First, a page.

Other Free Encyclopedias » Brief Biographies » Biographies: Dudley Randall Biography - A Poet from an Early Age to Ferrol Sams Jr Biography » Narciso Rodríguez: 1961(?)—: Fashion Designer Biography - Rose To Fame With Besette Design, Own Line Garnered Rave Reviews, Officially Became "new York" Designer

Narciso Rodríguez: 1961(?)—: Fashion Designer - Own Line Garnered Rave Reviews

told loewe times luxury


Soon Rodríguez's roster of appreciative clients included British model Kate Moss, and he also created special-occasion dresses for actresses Sigourney Weaver and Claire Danes for the 1997 Academy Awards ceremony. His Cerruti 1997 autumn/winter collection won more rave reviews when shown in the spring of 1997, and Rodríguez was hailed as a designer whose star was on the rise. "In two seasons, his minimal tailoring and soft, lightly decorated style—adventurous but wearable—made Cerruti more watchable than it had been for years," declared Financial Times journalist Avril Groom. Many in the industry, then, were stunned when Rodríguez and Cerruti parted ways in mid-1997. He had just a few weeks to find another post, or his next collection, for spring/summer 1998, would neither be shown nor even made. Luckily, he was offered a post as women's design director for the House of Loewe, a Spanish leather-goods maker whose Madrid roots stretched back to 1846. Not long afterward, AEFFE, a company owned by Milan designer-manufacturer Alberta Ferretti, signed a contract with Rodríguez that gave him his own line under his own name. AEFFE was already the highly esteemed manufacturer of the work of Jean Paul Gaultier, Rifat Ozbek, and Moschino. "There was a heaviness for me that lifted when I went out on my own," Rodríguez told Guardian writer Susannah Barron. "Having my own collection was a dream I had put on the shelf for a little while, and then, when it was on the shelf, I kind of forgot about it."

Rodríguez went quickly to work on his own line, which debuted in Milan in October of 1997 to fawning critical response from the fashion pack. "Up close, the garments are jewels of meticulously bias-cut, tailored, lightweight menswear and luxury fabrics," opined Houston Chronicle journalist Linda Gillan Griffin, who predicted that the pieces from this first foray with Rodríguez's own name on the label were "destined to become collector's items." His colleagues were also enthusiastic about Rodríguez's talents. "He's Cuban. He's fire and ice," stylist Lori Goldstein told Zimbalist in Harper's Bazaar. "But it would be very boring otherwise." Rodríguez told the same writer that he was not interested in creating outlandish, unwearable clothes, or items that only seemed well-suited for a six-foot, 120-pound gamine. "Really, if it's not desirable to a woman, if it doesn't sell, then it means nothing," he said in the Harper's Bazaar interview. "It's just performance art." Rodríguez further clarified his theories about fashion in the talk with Donnally of the San Francisco Chronicle as well. "My responsibility is to celebrate a woman's beauty," he told the newspaper. "I love hips, I love draping on a woman's figure…. It's unnecessary, all the tricks and gadgets. People want to forget about fashion when you see really horrendous things coming at you."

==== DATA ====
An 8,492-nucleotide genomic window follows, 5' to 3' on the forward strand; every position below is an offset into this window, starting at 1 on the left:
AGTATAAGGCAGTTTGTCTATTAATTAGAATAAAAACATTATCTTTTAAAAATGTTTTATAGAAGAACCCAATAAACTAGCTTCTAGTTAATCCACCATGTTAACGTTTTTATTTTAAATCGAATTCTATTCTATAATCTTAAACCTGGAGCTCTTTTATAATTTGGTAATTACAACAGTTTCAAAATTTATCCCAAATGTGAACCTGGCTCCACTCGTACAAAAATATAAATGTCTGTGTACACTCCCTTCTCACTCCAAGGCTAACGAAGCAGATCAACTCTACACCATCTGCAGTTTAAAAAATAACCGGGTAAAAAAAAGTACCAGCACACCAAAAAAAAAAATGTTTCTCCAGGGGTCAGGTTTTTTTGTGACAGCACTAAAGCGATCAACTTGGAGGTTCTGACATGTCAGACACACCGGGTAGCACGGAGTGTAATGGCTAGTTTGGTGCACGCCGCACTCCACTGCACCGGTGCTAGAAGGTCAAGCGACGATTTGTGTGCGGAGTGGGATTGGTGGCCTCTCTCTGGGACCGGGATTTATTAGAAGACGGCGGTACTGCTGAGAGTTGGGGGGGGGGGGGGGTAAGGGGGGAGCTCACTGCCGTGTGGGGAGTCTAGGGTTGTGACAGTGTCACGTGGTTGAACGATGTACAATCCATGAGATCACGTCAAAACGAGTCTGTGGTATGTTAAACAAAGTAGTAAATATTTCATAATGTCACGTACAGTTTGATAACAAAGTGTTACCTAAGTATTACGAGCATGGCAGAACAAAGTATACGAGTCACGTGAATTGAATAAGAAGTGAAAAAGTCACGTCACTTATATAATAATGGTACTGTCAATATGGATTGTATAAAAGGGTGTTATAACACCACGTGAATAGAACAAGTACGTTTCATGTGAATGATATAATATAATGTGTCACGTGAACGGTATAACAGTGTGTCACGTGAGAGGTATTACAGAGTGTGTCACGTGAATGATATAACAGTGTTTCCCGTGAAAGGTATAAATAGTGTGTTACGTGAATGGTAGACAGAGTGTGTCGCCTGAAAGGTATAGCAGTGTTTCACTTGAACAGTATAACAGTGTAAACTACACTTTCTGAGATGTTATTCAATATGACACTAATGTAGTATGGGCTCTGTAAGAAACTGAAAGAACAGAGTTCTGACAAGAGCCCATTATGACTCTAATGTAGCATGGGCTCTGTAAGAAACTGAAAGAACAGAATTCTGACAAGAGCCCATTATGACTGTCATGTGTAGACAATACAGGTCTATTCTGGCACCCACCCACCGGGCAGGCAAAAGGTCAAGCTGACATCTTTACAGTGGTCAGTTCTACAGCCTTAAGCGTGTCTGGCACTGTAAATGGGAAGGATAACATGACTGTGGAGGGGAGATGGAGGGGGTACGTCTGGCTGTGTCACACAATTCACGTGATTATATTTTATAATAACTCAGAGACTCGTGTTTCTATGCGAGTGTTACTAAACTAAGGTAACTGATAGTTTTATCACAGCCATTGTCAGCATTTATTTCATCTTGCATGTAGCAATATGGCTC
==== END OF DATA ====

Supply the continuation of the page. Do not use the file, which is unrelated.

Rodríguez also worked round-the-clock to ready a small holiday dress line for Loewe that was shown in the fall of 1997. The house, once the exclusive leather-goods maker to Spanish royalty, had fallen on hard times and had even been nationalized for a time under the regime of Generalissimo Francisco Franco. It had no U.S. outlets, but Louis Vuitton Moet Hennessy, the luxury-goods group known by its LVMH acronym, recognized its prestige and potential, and hired him to create a line of women's wear, much in the same fashion that suitcase-purveyors Prada and Vuitton had revitalized their companies through new pret-a-porter lines under young designers in the 1990s. "To Loewe … he looks like the answer to a prayer," wrote Groom in the Financial Times of Rodríguez. "His Hispanic background will give confidence to home customers who need gently modernising away from stylish but over-decorated 1980s-based conservatism." Rodríguez agreed, admitting that "Loewe brings out my Spanishness, as well as its own luxury and history," he told Groom. "I call my look for it Baroque minimalism." The Financial Times writer noted that the pair seemed well-suited to one another, asserting that Rodríguez's "deceptively simple, fluid style would appeal equally to post-feminist New Yorkers and modernised Latinas in Central and South America or Spain—underexploited areas for fashion marketing."

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